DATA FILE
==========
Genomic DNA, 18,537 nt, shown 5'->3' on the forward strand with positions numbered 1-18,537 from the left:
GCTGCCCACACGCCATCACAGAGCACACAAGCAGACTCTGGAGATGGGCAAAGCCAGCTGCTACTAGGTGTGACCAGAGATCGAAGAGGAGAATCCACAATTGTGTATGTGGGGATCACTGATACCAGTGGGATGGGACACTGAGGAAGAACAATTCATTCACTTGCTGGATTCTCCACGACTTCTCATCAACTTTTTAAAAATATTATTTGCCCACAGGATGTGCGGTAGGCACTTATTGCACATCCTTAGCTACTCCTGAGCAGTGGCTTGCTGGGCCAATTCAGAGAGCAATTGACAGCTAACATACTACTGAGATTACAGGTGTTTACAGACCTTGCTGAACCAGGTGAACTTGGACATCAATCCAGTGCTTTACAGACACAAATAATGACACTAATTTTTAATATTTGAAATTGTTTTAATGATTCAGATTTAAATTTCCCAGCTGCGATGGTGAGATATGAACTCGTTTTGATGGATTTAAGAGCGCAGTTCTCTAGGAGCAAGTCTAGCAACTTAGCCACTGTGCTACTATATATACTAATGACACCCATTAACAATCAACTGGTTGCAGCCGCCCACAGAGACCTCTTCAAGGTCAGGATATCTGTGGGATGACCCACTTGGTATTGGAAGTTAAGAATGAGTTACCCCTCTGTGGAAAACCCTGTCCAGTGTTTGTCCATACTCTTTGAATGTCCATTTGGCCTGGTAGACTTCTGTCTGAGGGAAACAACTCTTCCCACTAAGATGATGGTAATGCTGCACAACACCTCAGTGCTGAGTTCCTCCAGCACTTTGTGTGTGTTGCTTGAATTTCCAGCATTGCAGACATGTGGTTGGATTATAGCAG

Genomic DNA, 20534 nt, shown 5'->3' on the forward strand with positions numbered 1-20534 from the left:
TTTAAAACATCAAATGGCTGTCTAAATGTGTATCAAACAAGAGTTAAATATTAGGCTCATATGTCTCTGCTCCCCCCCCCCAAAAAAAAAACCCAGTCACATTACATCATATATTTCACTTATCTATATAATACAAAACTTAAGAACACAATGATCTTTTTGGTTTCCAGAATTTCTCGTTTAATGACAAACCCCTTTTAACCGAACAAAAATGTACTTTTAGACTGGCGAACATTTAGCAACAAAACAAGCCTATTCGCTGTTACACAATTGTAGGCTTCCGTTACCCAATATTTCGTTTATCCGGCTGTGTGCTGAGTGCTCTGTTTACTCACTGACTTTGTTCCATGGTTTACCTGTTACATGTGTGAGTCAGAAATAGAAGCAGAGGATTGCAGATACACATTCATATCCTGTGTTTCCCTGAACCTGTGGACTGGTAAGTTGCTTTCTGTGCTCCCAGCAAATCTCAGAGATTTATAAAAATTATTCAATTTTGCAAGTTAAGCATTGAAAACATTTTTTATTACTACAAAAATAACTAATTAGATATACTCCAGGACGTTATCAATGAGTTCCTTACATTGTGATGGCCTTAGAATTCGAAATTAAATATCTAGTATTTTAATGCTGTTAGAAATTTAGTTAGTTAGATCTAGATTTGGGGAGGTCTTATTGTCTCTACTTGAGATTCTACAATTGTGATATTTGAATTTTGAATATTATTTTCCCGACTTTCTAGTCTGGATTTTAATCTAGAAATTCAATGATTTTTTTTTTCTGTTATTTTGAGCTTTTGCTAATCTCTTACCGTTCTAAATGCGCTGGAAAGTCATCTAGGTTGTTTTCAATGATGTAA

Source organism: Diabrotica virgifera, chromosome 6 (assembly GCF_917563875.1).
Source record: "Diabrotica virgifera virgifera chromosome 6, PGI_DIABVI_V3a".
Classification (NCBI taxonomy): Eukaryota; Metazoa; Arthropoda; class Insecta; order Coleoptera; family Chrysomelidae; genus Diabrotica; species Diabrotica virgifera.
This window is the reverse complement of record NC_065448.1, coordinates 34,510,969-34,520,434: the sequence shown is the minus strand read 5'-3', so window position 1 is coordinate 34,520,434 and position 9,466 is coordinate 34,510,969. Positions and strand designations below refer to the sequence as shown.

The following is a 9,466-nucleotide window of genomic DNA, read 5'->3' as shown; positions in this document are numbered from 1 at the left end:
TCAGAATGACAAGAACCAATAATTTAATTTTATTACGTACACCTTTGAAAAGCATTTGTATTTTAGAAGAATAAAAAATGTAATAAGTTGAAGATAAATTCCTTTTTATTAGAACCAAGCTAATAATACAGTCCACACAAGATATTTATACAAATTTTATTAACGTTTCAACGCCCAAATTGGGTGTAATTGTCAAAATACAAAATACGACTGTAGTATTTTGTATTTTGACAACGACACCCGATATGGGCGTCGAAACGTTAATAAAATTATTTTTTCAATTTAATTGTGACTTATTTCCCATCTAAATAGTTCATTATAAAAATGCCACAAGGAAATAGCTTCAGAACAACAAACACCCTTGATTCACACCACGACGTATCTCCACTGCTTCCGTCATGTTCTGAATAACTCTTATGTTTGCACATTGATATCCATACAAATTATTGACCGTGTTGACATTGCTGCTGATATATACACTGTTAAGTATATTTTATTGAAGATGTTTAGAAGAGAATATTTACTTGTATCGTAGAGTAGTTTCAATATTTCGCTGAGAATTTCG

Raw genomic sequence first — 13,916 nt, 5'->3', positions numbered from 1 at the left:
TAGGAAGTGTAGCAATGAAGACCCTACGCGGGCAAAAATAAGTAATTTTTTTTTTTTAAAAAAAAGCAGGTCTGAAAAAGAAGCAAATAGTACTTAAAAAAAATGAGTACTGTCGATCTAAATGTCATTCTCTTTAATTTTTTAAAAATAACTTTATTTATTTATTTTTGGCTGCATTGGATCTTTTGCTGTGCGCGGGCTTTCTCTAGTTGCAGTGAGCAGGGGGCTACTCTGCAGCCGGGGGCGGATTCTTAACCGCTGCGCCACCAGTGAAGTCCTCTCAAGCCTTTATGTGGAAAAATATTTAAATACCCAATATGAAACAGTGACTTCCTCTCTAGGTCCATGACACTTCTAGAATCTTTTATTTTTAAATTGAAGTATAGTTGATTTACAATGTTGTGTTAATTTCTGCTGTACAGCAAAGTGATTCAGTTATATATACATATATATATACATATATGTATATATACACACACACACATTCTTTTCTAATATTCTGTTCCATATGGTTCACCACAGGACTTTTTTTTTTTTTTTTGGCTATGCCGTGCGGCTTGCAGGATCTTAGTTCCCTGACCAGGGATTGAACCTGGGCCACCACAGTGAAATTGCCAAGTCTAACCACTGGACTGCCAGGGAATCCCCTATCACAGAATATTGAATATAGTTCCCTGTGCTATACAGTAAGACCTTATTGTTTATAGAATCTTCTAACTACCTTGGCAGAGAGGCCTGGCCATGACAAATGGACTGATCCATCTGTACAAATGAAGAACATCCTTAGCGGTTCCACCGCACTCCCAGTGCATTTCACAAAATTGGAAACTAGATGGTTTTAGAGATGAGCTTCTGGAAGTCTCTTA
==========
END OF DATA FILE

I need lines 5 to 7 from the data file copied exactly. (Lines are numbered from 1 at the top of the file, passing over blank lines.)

Source organism: Diabrotica virgifera, chromosome 6 (assembly GCF_917563875.1).
Source record: "Diabrotica virgifera virgifera chromosome 6, PGI_DIABVI_V3a".
Classification (NCBI taxonomy): Eukaryota; Metazoa; Arthropoda; class Insecta; order Coleoptera; family Chrysomelidae; genus Diabrotica; species Diabrotica virgifera.